Ljubljana Apartment for Sale
Luxury apartment for sale in downtown Ljubljana – (GBD Real Estate Ltd.)

One of the most frequently asked questions regarding real estate in Ljubljana is: will the prices fall?

Ever since 1995, the market value of real estate in Slovenia have been riding a strong wave that has yet to subside. Particularly in Ljubljana and some other highly sough-after areas such as coastal properties (remember, this country only has 43,157m – yes, that’s metres, not kilometres – of coastline), prices are not low and continue to rise. Some speculate that the properties are overpriced and that the inflated bubble is bound to burst sooner or later.

If in January of 1995, one had to pay approximately €1,300/m2 for a studio or about €1,000/m2 for a 4-bedroom apartment in Ljubljana, you’d be paying almost €3,500/m2 for a studio and an average of €2,300/m2 for a 4-bedroom apartment in June 2007 (source). I need to emphasize here that these are average prices. The very top properties go for as much as €6,000/m2.

Traditionally, prices of apartments in the greater Ljubljana area have been considerably lower than in the city itself, but with the ever improving road infrastructure, the shortage of available appropriate properties, unaffordable prices and the fact that the younger population is more willing to commute than ever before, many of those employed in Slovenia’s capital have decided to stay in their original home areas or to move further from the centre to secure more space for a better quality of life. Consequently, prices in the greater Ljubljana area have seen a steady rise since 2003.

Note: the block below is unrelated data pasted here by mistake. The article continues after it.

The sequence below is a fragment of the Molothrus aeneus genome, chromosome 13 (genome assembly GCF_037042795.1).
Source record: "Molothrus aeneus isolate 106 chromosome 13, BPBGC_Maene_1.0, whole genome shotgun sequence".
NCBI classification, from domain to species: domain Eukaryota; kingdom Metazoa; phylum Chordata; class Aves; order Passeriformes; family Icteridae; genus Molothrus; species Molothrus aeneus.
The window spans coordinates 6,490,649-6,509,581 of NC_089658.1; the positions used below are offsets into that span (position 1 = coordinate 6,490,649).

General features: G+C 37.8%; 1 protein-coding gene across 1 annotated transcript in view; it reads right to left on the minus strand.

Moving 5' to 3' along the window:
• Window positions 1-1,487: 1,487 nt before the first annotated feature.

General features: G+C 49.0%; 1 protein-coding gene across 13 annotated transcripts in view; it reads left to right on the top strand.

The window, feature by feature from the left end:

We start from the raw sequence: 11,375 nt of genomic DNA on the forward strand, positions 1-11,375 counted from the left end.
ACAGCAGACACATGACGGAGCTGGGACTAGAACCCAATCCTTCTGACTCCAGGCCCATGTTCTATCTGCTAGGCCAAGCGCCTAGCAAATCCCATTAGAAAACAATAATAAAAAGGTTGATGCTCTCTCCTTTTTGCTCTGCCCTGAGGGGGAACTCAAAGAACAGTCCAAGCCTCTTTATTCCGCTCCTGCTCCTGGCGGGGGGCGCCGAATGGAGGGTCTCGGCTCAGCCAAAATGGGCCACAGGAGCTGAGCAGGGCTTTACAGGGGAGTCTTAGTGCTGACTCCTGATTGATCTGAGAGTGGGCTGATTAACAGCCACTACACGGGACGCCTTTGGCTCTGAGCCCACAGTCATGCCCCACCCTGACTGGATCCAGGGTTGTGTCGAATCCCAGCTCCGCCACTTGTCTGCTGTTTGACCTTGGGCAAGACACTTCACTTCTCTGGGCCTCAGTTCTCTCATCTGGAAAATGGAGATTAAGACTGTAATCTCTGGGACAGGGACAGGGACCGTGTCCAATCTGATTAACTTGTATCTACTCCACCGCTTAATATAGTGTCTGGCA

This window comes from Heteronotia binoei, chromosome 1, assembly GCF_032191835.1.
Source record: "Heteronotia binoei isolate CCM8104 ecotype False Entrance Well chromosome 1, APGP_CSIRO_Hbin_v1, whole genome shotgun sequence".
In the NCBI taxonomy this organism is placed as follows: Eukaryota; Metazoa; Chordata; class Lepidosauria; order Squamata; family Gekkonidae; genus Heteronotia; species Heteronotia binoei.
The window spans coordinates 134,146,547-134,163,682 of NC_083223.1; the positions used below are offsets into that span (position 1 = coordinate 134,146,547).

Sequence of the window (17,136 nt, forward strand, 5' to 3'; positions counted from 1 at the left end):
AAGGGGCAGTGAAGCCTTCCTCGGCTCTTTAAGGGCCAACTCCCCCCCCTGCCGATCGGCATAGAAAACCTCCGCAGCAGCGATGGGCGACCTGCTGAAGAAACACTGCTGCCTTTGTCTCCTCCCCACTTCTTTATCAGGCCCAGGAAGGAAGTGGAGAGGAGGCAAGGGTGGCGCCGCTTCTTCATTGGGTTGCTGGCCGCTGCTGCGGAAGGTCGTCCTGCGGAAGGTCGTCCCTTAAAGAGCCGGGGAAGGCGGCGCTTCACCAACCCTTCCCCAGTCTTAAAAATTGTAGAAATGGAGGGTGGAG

Now for the big question: Are prices inflated and will they start falling? Unfortunately, my crystall ball is in a repair shop at the moment so I can’t provide a real answer. But based on how this city is developing, how many apartments are being constructed, how Slovenia is positioning itself in the EU both on the short and on the long term I tend to agree with the assessment that architect Miran Gajšek, Head of Department for Urbanism at the Municipality of Ljubljana gave at the Investment Conference two weeks ago.

Mr. Gajšek said, and I concur, that the only potentially overpriced real estate in Ljubljana are studios of up to roughly 35 m2. Prices there might well decrease in the future. As for the other types of properties, the upward trends are bound to continue.

Real Slovenia: A series of blog posts on the subject of real estate in Slovenia, coming every Tuesday and Thursday at drfilomena.com.